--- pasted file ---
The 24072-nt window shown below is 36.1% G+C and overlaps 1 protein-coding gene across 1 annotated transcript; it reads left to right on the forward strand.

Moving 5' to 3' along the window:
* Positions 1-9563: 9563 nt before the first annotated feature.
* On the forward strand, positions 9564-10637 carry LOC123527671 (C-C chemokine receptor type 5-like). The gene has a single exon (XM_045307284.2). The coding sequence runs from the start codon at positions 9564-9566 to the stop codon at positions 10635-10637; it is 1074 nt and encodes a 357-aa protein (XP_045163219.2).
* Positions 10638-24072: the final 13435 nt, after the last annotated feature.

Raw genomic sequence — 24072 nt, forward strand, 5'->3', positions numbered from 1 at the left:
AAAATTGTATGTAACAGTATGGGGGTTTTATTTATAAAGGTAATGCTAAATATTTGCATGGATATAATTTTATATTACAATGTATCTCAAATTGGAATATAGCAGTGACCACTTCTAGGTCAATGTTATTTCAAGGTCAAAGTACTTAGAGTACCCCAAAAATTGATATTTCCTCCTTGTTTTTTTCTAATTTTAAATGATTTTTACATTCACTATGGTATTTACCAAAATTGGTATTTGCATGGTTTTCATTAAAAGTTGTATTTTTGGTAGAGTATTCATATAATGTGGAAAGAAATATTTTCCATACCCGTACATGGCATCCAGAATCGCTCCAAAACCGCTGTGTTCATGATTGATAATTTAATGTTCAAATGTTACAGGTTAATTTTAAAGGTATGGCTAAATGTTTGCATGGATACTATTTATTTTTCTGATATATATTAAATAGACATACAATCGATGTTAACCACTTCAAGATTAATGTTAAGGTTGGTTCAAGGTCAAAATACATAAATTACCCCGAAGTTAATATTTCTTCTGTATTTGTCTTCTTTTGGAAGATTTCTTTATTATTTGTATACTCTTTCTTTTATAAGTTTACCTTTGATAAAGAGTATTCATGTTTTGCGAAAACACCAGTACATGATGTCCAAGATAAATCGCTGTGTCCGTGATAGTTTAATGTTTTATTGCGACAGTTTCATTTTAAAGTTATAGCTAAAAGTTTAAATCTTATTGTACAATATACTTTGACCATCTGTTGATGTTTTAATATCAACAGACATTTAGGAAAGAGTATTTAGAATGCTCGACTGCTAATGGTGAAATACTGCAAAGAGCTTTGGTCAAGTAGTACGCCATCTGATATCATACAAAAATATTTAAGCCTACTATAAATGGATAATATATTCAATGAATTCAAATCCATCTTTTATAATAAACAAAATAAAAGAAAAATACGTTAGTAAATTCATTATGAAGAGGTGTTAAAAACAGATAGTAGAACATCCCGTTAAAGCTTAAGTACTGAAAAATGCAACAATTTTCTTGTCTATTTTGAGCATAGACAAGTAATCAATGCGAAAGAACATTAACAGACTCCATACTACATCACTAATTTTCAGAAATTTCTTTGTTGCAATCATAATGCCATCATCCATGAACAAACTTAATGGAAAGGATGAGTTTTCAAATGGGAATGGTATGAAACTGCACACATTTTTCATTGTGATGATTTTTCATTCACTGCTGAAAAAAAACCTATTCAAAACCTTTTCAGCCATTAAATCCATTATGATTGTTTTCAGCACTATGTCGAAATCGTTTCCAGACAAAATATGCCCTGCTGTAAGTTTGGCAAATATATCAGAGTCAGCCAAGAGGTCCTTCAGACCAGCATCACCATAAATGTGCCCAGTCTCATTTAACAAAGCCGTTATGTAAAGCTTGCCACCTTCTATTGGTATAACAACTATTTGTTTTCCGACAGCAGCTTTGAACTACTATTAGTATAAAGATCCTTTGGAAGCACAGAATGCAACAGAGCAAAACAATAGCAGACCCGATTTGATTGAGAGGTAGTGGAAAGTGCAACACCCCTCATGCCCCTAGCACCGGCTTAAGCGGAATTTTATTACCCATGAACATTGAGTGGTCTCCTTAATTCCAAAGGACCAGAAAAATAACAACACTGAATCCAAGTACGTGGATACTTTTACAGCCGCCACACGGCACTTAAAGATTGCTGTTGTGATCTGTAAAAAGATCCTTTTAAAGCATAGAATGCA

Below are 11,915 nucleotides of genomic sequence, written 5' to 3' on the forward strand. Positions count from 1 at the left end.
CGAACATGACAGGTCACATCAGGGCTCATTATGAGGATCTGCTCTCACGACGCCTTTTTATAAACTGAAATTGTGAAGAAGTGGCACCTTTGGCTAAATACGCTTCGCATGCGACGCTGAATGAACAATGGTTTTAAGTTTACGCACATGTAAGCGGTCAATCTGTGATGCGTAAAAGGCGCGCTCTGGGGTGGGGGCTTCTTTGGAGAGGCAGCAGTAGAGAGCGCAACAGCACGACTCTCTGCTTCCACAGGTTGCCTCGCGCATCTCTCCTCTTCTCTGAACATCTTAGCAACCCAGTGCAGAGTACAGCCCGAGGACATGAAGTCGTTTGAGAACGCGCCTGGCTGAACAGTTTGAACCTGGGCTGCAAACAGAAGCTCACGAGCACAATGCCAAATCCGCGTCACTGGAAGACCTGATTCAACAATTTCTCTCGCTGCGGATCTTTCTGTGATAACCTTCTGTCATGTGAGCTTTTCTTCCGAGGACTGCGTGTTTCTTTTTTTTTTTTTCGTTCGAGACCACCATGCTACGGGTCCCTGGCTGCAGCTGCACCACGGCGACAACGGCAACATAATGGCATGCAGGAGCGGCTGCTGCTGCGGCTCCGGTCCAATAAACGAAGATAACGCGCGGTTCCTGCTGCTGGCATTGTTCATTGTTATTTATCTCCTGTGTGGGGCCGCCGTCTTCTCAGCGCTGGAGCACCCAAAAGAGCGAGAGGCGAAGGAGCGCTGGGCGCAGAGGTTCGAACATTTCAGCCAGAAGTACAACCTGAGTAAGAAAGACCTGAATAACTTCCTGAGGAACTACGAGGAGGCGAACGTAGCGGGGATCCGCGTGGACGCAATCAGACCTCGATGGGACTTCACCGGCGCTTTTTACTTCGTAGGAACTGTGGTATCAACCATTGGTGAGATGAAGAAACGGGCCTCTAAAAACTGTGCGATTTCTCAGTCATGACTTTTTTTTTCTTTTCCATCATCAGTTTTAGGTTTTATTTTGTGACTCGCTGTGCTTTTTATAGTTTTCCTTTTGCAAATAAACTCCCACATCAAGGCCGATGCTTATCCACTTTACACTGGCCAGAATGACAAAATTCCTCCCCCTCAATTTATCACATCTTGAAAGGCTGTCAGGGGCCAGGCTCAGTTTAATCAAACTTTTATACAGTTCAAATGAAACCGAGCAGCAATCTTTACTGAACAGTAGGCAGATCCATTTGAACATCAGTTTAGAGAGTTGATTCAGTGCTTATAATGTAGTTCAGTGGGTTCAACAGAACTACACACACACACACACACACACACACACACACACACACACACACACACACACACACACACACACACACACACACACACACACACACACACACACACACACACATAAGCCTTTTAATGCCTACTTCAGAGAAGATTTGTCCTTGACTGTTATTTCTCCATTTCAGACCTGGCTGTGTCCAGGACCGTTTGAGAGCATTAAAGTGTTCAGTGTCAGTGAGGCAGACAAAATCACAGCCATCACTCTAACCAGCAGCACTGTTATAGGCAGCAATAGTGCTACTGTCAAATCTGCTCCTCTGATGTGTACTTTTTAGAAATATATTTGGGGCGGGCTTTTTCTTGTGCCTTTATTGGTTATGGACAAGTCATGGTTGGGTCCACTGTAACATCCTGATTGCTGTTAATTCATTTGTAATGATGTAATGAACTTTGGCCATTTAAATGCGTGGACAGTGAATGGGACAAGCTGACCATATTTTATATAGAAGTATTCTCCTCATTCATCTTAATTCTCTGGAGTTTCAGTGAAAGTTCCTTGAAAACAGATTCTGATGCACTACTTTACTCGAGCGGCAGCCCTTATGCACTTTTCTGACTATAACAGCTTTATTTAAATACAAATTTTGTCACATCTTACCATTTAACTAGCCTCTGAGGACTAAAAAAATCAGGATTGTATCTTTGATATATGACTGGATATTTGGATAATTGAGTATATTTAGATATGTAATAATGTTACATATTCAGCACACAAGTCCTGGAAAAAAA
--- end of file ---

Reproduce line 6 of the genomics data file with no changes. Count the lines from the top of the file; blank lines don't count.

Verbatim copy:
Raw genomic sequence — 24072 nt, forward strand, 5'->3', positions numbered from 1 at the left: